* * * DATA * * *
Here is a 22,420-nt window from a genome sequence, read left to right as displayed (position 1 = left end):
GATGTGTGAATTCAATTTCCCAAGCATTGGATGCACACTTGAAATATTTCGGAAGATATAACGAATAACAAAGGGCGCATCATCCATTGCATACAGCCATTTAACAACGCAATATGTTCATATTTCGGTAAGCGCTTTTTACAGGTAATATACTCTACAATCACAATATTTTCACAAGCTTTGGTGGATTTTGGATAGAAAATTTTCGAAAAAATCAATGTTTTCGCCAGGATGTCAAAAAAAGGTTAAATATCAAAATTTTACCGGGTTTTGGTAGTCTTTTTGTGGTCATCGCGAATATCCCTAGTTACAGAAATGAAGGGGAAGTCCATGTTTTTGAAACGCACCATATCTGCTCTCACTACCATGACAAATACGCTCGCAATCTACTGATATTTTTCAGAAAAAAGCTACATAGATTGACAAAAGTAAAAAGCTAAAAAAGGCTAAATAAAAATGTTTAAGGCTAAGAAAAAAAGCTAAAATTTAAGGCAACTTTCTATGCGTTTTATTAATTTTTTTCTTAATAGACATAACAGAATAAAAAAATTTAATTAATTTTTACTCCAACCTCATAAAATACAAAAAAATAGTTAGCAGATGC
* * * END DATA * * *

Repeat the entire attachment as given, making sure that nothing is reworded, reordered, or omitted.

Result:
Here is a 22,420-nt window from a genome sequence, read left to right as displayed (position 1 = left end):
GATGTGTGAATTCAATTTCCCAAGCATTGGATGCACACTTGAAATATTTCGGAAGATATAACGAATAACAAAGGGCGCATCATCCATTGCATACAGCCATTTAACAACGCAATATGTTCATATTTCGGTAAGCGCTTTTTACAGGTAATATACTCTACAATCACAATATTTTCACAAGCTTTGGTGGATTTTGGATAGAAAATTTTCGAAAAAATCAATGTTTTCGCCAGGATGTCAAAAAAAGGTTAAATATCAAAATTTTACCGGGTTTTGGTAGTCTTTTTGTGGTCATCGCGAATATCCCTAGTTACAGAAATGAAGGGGAAGTCCATGTTTTTGAAACGCACCATATCTGCTCTCACTACCATGACAAATACGCTCGCAATCTACTGATATTTTTCAGAAAAAAGCTACATAGATTGACAAAAGTAAAAAGCTAAAAAAGGCTAAATAAAAATGTTTAAGGCTAAGAAAAAAAGCTAAAATTTAAGGCAACTTTCTATGCGTTTTATTAATTTTTTTCTTAATAGACATAACAGAATAAAAAAATTTAATTAATTTTTACTCCAACCTCATAAAATACAAAAAAATAGTTAGCAGATGC